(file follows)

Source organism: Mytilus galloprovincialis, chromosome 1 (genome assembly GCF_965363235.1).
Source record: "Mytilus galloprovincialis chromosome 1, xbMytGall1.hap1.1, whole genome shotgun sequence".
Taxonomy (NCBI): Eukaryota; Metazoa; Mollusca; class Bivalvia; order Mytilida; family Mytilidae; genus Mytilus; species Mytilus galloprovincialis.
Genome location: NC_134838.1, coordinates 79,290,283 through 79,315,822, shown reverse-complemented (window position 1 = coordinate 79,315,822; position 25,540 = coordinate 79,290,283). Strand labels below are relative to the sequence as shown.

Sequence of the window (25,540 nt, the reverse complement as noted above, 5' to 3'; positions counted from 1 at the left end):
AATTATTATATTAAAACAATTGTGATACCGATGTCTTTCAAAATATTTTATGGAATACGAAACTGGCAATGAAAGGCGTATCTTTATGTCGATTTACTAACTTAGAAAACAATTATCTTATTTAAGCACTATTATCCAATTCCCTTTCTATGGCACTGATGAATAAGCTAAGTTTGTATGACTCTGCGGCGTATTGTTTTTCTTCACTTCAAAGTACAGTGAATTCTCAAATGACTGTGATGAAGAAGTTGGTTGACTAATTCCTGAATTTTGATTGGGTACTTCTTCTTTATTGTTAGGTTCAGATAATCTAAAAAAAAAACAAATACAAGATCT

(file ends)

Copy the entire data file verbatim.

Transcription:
Source organism: Mytilus galloprovincialis, chromosome 1 (genome assembly GCF_965363235.1).
Source record: "Mytilus galloprovincialis chromosome 1, xbMytGall1.hap1.1, whole genome shotgun sequence".
Taxonomy (NCBI): Eukaryota; Metazoa; Mollusca; class Bivalvia; order Mytilida; family Mytilidae; genus Mytilus; species Mytilus galloprovincialis.
Genome location: NC_134838.1, coordinates 79,290,283 through 79,315,822, shown reverse-complemented (window position 1 = coordinate 79,315,822; position 25,540 = coordinate 79,290,283). Strand labels below are relative to the sequence as shown.

Sequence of the window (25,540 nt, the reverse complement as noted above, 5' to 3'; positions counted from 1 at the left end):
AATTATTATATTAAAACAATTGTGATACCGATGTCTTTCAAAATATTTTATGGAATACGAAACTGGCAATGAAAGGCGTATCTTTATGTCGATTTACTAACTTAGAAAACAATTATCTTATTTAAGCACTATTATCCAATTCCCTTTCTATGGCACTGATGAATAAGCTAAGTTTGTATGACTCTGCGGCGTATTGTTTTTCTTCACTTCAAAGTACAGTGAATTCTCAAATGACTGTGATGAAGAAGTTGGTTGACTAATTCCTGAATTTTGATTGGGTACTTCTTCTTTATTGTTAGGTTCAGATAATCTAAAAAAAAAACAAATACAAGATCT